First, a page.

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  • Charlotte Ashley

#verybritishwoolweek

Updated: Aug 28



I felt an instagram post wouldn’t quite cut it for this fabulous online event organised by the champion of British wool that is Rainy Williamson , so here’s a blog post instead.


you will have to forgive me for my appalling grammar and lack of proper English, believe it or not I had business cards printed once for my felting business and left the apostrophes out of Charlotte’s and that’s my name... you get the point.

SO why wool? the long story.. obviously missing chunks out but you guys don’t have all day 😉

It all started in 2013 at Ormside WI where we had a demonstration on felting and I was hooked, at the time I worked full time as a carer and farmed in my spare time with Roy, he didn’t have sheep and hadn't had any since foot and mouth in 2001 our friend Sam kept Zwartble sheep and I jumped on in there and got my first fleece in may 2014. the processing was trial and error and yes I tried to dry the washed wool in the dryer... this resulted in some perculiar balls and quite a bit of wasted wool.... I didn’t learn and tried to do this later on with Alpaca and ended up with multicoloured balls instead.




Martin giving the Zwartble girls a hair cut.




My first ever attempt at a Zwartble sheep from Zwartble wool was questionable but the buzz i got from creating art from a product that was practically worthless outweighed everything else. Charlotte’s Sheep was born (with ’) and off I went creating sheep left right and centre with the correct wool to match the breed just to add that special touch. I started experimenting with wool sourced from friends and neighbours and much to Roys Horror I learnt how to dye my own and gradually I practiced my art and got a bit better.





People started asking for commissions and I was floating on top of the world.. fast forward my friend Diane Gainey who is a very talented artist herself and has a gallery in Keswick gave me my first chance and asked if I wanted to appear in a spotlight exhibition. I jumped at the chance and couldn’t be more grateful to her for noticing me.



I had slowly expanded my knowledge of wool and it’s properties and although I didn’t have my own sheep my goal was always to grow and process my own wool into portraits. All my wool was collected from friends around the local area, I found a preference to Jacob wool for its length and the softness, I also felt it came up whiter than other wools somehow and was always took dye easily. over the years I have collected a Vast amount of wool covering many breeds my favourite being Wensleydale as it’s like silk And the Lleyn as it’s white and so fine and unlike the Wensleydale doesn’t cost the earth.

slowly my art evolved from sheep only into other things and Charlotte’s Sheep turned into Charlotte Ashley Art I felt dropping the quirky name was the last step in a transition from craft into art which is a big barrier to break down when you dont use oils or watercolour and are uneducated artistically. the farmers guardian wrote an article about my love of wool and the work I do And as a farmer there isn’t a more fitting accolade.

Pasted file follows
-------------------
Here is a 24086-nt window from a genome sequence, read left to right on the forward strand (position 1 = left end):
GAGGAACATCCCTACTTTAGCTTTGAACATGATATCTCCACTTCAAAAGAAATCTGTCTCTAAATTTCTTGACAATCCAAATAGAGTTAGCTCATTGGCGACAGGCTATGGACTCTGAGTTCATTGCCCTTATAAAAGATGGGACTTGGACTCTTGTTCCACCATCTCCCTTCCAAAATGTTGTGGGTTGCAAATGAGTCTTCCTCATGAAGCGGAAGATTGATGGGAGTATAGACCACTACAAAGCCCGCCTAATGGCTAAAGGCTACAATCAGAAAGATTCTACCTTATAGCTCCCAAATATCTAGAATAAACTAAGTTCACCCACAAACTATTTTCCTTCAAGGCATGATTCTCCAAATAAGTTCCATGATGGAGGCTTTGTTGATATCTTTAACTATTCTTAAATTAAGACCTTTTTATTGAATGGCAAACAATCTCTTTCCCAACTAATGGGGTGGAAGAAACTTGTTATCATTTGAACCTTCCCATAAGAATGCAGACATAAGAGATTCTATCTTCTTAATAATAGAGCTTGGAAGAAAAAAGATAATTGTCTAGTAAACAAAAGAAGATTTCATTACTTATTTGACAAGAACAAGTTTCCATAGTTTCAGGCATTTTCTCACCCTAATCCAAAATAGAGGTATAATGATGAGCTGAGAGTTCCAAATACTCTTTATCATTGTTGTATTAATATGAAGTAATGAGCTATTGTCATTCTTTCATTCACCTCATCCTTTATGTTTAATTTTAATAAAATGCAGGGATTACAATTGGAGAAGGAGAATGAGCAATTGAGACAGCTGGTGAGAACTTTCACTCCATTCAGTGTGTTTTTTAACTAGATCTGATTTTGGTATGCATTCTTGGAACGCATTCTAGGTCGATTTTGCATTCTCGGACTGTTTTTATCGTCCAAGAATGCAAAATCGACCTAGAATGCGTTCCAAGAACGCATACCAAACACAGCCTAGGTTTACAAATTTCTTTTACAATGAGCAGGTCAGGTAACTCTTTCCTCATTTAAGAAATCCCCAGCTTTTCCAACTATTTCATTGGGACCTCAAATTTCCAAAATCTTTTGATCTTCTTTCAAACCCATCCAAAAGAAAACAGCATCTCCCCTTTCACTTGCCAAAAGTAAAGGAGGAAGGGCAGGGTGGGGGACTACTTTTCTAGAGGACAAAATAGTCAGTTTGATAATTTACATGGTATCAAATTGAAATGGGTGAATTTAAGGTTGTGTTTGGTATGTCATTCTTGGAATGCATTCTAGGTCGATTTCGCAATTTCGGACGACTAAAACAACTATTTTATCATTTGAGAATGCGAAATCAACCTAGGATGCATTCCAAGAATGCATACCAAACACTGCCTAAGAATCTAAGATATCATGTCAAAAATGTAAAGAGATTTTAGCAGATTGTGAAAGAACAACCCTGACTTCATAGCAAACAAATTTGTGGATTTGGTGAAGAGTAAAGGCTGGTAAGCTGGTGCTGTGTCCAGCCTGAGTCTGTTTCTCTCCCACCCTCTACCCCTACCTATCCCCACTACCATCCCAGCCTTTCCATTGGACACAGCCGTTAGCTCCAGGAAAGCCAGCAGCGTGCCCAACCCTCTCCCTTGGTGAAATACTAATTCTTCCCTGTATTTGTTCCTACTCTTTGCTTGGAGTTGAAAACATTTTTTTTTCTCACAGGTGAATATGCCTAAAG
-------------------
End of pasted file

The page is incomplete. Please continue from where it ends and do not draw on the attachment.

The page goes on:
in 2019 I took part in a BBC program called Home is where the art is and I was plonked onto prime time TV. I tried my best to convey my love of wool and the excitement I feel sharing it with other people. on a normal year (because this ones been anything but) I enjoy taking part in certain summer shows and have created a stand that not only sells my work but advertises the qualities of British wool and highlights the differences in breeds which I find fascinating. I’ll be putting a video out about different breeds and their wools this week.





as an Art medium I find wool tactile and very forgiving. Artistically I’m not the most confident mark maker and much prefer a loose sketch and need to be able to edit and change bits up until the end, I’m quite a chaotic worker. with paint I find once you have put it on and it’s dried that’s it your stuck and it’s hard work to undo, with wool you can change it right up until the end in large bits or just certain areas. wool is easy to manipulate when you get the hang of it and I feel gives real texture and fine detail if it’s done right.


if you follow me on social media you may have noticed the influx of sheep pictures recently and this is because after many years felting with other people’s wool and many many years of farming Roy has decided in his wisdom that we are to get our very own sheep and I am overjoyed 😁😁😁 the breed we have chosen are the Lleyn a welsh breed not only are they excellent sheep for producing meat they grow a brilliant quality white wool which is perfect for my art. I will be processing all of the wool and selling it on my website. I am so so excited to share the new arrivals and my personal journey learning about them.




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